August 9, 2011 / 7:41 PM / 6 years ago

Stock market turmoil a bad omen for California budget

SAN FRANCISCO (Reuters) - The stock market’s recent slump is reviving bad memories for California’s government and raising concerns about revenue estimates for its budget, a perennial concern in the U.S. municipal debt market.

The concern in the state capital of Sacramento is the slump hints at the potential for a stock market meltdown like the one in 2008. That sent California’s finances into disarray.

Heavy market losses could force California to trigger

spending cuts to politically popular programs and revive calls for tax increases, both sure to spark rows in the legislature that cause many investors to stay clear of the state’s debt.

“Watching the markets at a time like this is not for the faint of heart,” H.D. Palmer, a spokesman for California’s Department of Finance, said on Tuesday.

Governor Jerry Brown and lawmakers in June notched a budget plan that closed a multibillion dollar deficit and balanced the state’s books in part with a rosy revenue outlook.

Critics said the forecast was too optimistic given the state’s weak economy and the potential for reversals in financial markets. When they swoon, California’s revenue shrinks because it relies heavily on wealthy taxpayers and their capital gains to provide a large chunk of the personal income tax receipts.

Revenue for the state’s coffers dropped off severely in recent years due to the housing crash, mortgage-industry meltdown, recession, consumer-spending slump, a double-digit unemployment rate and stock market turmoil.

The market’s recovery from its March 2009 low earlier this year began to generate capital gains that bolstered collections of personal income taxes, California’s most important source of revenue.

That helped inform a view within Brown’s administration that revenue would be on the upswing through this year and would help give the state $4 billion more than initially expected, a view incorporated into the state budget plan.

The plan, however, also gave state officials a way to respond to weak revenue: If revenue falls short of forecast in December, spending cuts to higher education, health and human services and public safety will be triggered.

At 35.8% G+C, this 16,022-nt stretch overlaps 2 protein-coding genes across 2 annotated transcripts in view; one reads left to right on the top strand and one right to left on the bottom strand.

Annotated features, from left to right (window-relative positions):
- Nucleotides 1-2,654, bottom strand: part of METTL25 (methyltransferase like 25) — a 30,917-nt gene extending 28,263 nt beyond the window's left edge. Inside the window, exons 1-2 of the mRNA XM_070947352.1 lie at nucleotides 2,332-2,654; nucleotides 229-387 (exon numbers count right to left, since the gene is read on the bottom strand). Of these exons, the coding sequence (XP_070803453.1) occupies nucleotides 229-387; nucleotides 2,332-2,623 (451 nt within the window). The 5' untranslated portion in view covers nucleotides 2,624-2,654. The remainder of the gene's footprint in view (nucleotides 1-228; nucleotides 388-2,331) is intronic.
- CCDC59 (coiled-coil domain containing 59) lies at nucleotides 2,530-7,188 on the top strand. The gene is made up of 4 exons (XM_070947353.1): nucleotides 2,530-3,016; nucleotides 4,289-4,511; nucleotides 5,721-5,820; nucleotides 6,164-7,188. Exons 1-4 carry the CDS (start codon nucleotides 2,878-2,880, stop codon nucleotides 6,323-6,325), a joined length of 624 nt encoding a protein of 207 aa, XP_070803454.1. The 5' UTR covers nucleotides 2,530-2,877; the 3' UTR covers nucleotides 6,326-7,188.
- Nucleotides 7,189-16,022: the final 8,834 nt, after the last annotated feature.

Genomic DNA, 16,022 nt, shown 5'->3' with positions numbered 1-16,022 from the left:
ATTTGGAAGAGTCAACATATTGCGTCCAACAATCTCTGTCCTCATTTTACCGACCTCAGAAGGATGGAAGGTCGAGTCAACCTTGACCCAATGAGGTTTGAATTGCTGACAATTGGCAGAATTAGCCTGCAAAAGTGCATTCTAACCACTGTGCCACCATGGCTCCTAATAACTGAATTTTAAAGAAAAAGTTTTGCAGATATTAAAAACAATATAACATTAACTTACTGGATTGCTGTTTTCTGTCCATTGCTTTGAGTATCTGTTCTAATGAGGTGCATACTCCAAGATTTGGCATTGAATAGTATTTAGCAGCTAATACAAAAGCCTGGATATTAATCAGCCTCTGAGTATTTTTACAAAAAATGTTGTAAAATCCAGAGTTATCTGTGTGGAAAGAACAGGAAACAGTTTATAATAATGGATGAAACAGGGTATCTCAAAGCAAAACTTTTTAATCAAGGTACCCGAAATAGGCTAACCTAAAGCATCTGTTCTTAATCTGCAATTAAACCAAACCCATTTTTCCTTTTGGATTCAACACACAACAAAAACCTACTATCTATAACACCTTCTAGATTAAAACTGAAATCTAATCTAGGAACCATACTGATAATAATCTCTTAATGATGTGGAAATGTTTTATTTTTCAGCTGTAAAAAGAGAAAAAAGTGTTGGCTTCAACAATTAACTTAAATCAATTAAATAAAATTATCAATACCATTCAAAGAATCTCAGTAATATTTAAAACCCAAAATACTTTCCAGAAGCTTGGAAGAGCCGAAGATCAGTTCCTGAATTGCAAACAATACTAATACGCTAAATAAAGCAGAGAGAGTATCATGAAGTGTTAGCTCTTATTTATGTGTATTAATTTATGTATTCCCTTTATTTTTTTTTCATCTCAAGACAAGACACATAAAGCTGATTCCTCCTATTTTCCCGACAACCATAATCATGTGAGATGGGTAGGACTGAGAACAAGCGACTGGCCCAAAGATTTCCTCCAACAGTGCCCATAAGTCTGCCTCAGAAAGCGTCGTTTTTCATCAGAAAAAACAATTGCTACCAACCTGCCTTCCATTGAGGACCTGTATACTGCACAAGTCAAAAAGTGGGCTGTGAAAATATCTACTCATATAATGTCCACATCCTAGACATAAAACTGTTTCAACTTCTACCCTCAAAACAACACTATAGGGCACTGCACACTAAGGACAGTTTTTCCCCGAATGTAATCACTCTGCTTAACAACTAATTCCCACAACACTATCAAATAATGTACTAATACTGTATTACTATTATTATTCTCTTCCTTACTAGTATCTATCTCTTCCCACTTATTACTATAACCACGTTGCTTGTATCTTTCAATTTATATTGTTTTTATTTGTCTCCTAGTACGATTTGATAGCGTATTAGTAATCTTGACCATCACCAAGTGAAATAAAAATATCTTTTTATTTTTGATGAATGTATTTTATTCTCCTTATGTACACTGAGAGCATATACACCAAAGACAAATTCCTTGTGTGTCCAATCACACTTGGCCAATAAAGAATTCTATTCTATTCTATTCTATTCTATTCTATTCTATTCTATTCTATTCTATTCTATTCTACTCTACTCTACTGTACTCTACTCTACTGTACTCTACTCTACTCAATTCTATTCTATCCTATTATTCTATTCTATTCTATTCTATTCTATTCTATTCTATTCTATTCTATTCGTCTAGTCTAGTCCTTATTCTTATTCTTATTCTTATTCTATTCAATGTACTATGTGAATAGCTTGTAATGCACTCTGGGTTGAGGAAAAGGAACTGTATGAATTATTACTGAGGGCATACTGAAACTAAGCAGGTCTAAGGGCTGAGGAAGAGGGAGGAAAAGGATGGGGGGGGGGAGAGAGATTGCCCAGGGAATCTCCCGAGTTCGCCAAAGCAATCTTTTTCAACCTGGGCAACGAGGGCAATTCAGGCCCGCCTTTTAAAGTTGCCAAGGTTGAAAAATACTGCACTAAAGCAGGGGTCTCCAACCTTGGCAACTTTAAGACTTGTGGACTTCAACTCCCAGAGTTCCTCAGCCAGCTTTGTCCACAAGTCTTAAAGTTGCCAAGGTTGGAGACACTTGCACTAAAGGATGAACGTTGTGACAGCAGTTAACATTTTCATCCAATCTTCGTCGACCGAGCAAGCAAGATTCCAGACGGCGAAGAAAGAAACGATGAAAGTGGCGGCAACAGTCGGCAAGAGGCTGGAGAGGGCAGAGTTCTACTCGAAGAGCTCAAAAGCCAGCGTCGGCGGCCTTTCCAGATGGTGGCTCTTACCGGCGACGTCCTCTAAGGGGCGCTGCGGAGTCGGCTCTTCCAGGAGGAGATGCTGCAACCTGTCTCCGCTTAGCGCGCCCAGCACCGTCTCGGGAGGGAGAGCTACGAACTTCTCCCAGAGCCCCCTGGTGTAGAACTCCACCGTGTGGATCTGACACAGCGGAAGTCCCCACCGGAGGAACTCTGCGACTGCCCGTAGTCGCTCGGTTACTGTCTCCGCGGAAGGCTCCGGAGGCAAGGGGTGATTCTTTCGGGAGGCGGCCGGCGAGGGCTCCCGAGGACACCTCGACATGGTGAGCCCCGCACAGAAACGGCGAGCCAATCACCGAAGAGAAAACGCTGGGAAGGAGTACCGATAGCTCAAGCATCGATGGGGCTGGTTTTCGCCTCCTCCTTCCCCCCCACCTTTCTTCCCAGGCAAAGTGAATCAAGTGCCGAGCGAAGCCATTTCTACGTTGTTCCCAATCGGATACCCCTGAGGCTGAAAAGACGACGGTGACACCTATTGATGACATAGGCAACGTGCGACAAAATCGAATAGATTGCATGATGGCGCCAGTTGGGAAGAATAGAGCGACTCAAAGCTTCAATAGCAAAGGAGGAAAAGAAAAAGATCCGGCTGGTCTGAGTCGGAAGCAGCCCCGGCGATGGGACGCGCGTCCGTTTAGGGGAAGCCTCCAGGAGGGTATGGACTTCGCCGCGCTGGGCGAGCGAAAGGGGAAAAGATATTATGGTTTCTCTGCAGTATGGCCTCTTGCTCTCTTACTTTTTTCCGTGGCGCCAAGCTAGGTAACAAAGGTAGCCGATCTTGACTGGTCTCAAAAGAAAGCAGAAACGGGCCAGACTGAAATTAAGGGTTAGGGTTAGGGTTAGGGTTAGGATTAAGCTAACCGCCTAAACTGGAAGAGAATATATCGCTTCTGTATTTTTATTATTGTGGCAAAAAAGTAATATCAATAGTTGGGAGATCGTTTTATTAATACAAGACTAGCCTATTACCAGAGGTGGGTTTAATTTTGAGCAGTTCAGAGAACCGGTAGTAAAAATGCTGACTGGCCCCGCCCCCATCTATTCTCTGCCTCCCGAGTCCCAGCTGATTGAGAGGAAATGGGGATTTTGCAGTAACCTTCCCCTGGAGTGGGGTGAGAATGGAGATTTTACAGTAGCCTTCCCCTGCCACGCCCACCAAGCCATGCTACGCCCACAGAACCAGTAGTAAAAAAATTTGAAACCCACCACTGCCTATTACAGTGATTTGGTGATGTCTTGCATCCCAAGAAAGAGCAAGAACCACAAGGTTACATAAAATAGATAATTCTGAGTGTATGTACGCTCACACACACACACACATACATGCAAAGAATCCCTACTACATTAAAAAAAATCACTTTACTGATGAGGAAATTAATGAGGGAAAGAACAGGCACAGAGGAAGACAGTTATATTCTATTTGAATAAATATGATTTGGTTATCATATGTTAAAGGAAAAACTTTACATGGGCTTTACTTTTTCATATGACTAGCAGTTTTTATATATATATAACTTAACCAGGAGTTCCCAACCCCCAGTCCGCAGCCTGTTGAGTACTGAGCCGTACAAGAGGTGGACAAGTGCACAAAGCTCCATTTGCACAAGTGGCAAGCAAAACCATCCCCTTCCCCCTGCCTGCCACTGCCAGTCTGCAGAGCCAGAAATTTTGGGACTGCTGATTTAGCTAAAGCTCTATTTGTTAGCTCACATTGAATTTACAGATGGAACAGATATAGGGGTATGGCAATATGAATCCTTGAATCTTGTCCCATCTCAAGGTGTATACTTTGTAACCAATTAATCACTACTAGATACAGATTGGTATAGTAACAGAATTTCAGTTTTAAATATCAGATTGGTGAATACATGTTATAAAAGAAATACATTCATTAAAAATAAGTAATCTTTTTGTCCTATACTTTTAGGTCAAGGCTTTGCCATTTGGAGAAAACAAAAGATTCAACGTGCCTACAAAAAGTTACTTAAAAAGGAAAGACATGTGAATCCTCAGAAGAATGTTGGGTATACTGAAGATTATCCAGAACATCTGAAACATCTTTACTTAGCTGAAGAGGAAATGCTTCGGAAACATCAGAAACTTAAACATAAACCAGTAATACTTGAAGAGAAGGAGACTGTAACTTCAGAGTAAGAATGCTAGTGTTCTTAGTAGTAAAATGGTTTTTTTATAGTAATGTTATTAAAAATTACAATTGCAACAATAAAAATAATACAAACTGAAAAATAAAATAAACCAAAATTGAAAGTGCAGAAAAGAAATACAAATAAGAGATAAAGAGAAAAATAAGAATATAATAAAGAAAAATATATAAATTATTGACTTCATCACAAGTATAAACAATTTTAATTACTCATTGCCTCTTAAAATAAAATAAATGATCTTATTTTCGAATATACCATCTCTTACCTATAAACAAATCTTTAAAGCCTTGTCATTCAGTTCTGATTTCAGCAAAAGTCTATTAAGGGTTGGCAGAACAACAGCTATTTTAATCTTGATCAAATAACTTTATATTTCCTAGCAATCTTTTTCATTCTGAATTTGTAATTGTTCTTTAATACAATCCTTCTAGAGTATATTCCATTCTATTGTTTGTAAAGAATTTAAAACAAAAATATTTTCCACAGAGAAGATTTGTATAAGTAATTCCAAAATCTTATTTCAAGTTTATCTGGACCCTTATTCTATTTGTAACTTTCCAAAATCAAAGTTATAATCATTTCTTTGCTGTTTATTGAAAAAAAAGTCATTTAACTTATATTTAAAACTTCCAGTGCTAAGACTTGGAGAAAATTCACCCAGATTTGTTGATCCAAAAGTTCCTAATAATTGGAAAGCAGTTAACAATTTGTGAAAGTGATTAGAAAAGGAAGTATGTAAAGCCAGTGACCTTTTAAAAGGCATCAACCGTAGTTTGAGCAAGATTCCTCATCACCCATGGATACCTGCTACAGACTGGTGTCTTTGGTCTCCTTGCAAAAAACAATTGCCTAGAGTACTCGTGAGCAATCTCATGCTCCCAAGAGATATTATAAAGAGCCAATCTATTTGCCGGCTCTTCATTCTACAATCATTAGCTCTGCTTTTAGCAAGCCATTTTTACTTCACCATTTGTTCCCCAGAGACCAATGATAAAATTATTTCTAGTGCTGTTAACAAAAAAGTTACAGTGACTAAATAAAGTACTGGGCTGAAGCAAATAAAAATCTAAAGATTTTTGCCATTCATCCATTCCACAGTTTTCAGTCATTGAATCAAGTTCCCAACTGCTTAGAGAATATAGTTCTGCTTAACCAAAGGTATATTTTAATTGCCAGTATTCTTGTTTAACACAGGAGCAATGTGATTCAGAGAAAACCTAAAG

PRAYING FOR A RALLY

It’s too early to say if the cuts will have to be made but it’s clear California’s budget has a lot riding on how much wealth the stock market creates or destroys in coming months.

“The question is will the market rally after this sell-off?” Palmer said.

That question also is front and center at this week’s annual meeting of the National Association of State Budget Officers, said Michael Genest, director of California’s finance department when the stock market plunged in 2008.

Budget officers have been rattled by the stock market’s reaction to the Standard & Poor’s downgrade of U.S. debt, concerns about Europe’s finances and the potential for a double-dip recession, Genest said.

“There’s a great deal of nervousness,” Genest said, adding state officials are likely to concluding revenue will remain weak and more spending needs to be reined in.

“The best case scenario is another really rough four or five years with more belt-tightening,” Genest said.

Genest said he doubts Brown will be able to book the additional $4 billion penciled into California’s budget plan and that will spark spending cuts to popular programs and calls for tax increases.

If the stock market snaps back, California may be able to avoid all that. But if the mark falters, it could be 2008 all over again in Sacramento, Genest said, noting that, “Our revenues just completely fell off the cliff in 2008.”

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